Neosporin/Polysporin in Germany

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Hello folks,

 

How is it called the German equivalent for Neosporin (or alternatively Polysporin)? I can't manage to find those two here where I live (Darmstadt).

 

Also, is it necessary to have a prescription to buy such ointments?

 

Thanks!

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Nebacetin and Neobac are two of the common ones and yes, you need a prescription. Just ask your doc for "Antibiotika-Salbe".

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I had similar question. After reading the posts, I went to a pharmacy expecting to be turned down without a Dr. script. The pharmacist in Deggendorf was very helpful and sold me Tyrosur Gel (Tyrothricin) and said it was an antibiotic. Cost just under 4E.

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On 1/25/2010, 12:39:45, h598g said:

Tyrosur Gel (Tyrothricin) and said it was an antibiotic. Cost just under 4E.

 

 

FYI Tyrothricin (wiki link) is only effective against "gram-positive" bacteria.  Whilst neosporin ((wiki link) is effective against both gram-positive and gram-negative bateria. While I'm no scientist, I, for the first time, realized that they're both antibiotics.  

If you can sterilize the wound (with alcohol, for example), there is not going to be any benefit other than keeping the wound wet while healing.  Still up in the air for that one as to whether it helps you heal faster.  

I'm no hippy, but even on the wiki page (here I'll just quote): 

" In the US, the only large market for Neosporin, the ointment may promote the prevalence of MRSA bacteria,[8] specifically the highly lethal ST8:USA300 strain.[9] Neosporin has been shown to cause contact dermatitis[10] in some cases, and may contribute to antibiotic resistance.[11][12]".   ".  

 

These things might not be harming you, but they might be taking out the weakest in our society, those in hospitals who are more vulnerable.  And while we're at it, yes, MRSA is gram positive.  And as of 2006, 60% of staph infections in hospitals was MRSA (the R is for resistant, folks).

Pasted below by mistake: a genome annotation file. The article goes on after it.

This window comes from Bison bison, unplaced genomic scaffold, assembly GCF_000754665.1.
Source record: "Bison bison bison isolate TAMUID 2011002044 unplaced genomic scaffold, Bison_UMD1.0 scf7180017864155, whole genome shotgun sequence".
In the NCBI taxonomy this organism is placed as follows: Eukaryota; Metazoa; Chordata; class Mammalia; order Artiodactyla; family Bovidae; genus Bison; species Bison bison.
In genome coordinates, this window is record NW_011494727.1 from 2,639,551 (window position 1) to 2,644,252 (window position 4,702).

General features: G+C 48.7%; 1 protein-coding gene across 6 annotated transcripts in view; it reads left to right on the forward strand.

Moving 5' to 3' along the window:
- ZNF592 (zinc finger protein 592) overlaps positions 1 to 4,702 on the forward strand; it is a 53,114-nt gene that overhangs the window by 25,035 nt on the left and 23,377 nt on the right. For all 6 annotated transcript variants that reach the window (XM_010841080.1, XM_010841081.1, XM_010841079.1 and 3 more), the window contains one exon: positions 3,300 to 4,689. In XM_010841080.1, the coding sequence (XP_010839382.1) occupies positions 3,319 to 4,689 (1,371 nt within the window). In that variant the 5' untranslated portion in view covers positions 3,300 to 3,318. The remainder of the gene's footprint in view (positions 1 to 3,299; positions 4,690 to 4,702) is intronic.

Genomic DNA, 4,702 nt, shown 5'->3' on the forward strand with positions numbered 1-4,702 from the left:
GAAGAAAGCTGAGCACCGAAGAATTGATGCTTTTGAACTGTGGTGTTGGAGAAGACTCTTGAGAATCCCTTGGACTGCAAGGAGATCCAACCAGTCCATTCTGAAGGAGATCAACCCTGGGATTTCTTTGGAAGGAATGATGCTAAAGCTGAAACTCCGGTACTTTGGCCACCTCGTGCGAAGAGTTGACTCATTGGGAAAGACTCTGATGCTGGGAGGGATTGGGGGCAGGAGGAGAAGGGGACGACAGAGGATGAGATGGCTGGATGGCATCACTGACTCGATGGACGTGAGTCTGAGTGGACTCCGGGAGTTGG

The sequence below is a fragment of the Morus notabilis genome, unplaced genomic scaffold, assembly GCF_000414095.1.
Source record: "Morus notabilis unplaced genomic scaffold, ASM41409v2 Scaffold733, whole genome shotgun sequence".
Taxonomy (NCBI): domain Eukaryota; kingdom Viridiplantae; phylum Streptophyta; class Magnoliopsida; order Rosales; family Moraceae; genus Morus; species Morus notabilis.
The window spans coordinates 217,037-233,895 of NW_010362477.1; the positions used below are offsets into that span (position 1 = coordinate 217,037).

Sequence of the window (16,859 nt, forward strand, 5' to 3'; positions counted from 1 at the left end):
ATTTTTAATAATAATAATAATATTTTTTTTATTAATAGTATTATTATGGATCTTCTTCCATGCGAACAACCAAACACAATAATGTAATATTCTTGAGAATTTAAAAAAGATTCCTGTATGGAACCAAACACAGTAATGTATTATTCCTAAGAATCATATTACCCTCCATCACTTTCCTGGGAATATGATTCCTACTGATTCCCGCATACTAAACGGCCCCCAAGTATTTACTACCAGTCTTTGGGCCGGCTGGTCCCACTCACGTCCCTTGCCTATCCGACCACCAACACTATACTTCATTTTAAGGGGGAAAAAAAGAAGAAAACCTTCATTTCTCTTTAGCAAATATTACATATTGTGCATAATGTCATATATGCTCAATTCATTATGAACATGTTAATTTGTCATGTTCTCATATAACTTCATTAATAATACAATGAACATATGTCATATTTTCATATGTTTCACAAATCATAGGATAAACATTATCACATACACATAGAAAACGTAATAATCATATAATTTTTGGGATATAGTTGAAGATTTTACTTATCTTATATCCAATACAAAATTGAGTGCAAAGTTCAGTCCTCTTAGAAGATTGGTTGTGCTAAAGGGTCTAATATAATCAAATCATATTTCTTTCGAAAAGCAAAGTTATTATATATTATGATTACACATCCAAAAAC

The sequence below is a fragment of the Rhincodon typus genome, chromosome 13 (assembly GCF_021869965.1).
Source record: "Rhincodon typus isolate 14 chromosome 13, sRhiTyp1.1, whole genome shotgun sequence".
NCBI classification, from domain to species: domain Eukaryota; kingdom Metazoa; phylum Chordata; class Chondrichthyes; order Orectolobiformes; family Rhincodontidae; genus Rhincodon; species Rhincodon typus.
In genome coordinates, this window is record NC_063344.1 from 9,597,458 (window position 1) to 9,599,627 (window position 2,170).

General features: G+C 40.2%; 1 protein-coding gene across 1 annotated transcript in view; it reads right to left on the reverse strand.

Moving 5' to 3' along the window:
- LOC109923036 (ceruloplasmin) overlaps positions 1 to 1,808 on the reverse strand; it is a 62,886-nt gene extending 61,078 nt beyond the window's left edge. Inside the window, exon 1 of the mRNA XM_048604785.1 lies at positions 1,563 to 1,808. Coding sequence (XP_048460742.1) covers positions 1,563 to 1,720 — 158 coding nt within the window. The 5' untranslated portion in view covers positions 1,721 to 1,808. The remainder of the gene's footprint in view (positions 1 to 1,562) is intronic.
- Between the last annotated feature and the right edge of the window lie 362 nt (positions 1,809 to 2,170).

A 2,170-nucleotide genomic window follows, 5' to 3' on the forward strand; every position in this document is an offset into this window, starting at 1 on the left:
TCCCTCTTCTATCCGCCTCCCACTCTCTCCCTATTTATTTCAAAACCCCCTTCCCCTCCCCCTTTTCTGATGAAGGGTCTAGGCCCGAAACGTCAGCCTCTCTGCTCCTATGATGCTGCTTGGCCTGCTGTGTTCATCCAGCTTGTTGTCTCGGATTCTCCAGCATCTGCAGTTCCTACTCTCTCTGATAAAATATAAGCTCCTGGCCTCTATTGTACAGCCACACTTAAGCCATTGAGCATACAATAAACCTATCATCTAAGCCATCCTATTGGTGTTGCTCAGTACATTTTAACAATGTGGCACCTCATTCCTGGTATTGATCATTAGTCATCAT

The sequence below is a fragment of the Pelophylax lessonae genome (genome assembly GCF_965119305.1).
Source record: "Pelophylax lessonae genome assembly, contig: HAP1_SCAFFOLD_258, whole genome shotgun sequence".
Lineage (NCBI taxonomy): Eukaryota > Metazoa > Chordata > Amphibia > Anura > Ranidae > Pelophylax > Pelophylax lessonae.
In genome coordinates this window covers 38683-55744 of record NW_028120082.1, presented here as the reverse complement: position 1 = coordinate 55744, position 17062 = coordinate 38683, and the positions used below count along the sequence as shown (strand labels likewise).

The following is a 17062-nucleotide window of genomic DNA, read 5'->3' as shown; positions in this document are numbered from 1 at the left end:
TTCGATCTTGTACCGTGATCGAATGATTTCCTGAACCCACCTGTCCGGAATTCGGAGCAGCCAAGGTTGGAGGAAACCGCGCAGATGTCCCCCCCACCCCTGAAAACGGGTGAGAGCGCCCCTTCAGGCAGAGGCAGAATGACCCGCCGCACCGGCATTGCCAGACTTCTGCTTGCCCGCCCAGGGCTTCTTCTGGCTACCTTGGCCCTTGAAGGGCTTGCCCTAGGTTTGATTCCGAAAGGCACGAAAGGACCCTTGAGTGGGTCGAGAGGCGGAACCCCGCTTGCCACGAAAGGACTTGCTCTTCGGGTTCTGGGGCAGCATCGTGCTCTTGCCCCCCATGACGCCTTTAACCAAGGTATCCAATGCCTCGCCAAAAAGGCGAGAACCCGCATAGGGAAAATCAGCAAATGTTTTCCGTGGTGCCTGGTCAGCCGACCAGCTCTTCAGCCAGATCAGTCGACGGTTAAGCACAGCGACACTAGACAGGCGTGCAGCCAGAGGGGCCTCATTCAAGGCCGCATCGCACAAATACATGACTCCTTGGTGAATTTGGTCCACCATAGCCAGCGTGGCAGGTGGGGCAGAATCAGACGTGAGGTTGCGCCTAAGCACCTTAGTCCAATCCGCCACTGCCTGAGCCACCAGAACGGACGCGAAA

To check off the hypocritical box, I bought some Tyrosur, and tried it out.  In comparison to Neosporin (which I grew up on, btw), it's much more fluid, which I personally don't enjoy.  Neosporin has petroleum jelly, or some such non-evaporating substrate to it.  I like that b/c the wound doesn't dry under the band-aid.  I think in the future though, I'll just ditch them both and get myself some non-antibiotic ointment.  

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On 05/03/2018, 13:28:34, jbabel said:

 

 

FYI Tyrothricin (wiki link) is only effective against "gram-positive" bacteria.  Whilst neosporin ((wiki link) is effective against both gram-positive and gram-negative bateria. While I'm no scientist, I, for the first time, realized that they're both antibiotics.  

If you can sterilize the wound (with alcohol, for example), there is not going to be any benefit other than keeping the wound wet while healing.  Still up in the air for that one as to whether it helps you heal faster.  

I'm no hippy, but even on the wiki page (here I'll just quote): 

" In the US, the only large market for Neosporin, the ointment may promote the prevalence of MRSA bacteria,[8] specifically the highly lethal ST8:USA300 strain.[9] Neosporin has been shown to cause contact dermatitis[10] in some cases, and may contribute to antibiotic resistance.[11][12]".   ".  

 

These things might not be harming you, but they might be taking out the weakest in our society, those in hospitals who are more vulnerable.  And while we're at it, yes, MRSA is gram positive.  And as of 2006, 60% of staph infections in hospitals was MRSA (the R is for resistant, folks).  

 

To check off the hypocritical box, I bought some Tyrosur, and tried it out.  In comparison to Neosporin (which I grew up on, btw), it's much more fluid, which I personally don't enjoy.  Neosporin has petroleum jelly, or some such non-evaporating substrate to it.  I like that b/c the wound doesn't dry under the band-aid.  I think in the future though, I'll just ditch them both and get myself some non-antibiotic ointment.  

Citation needed

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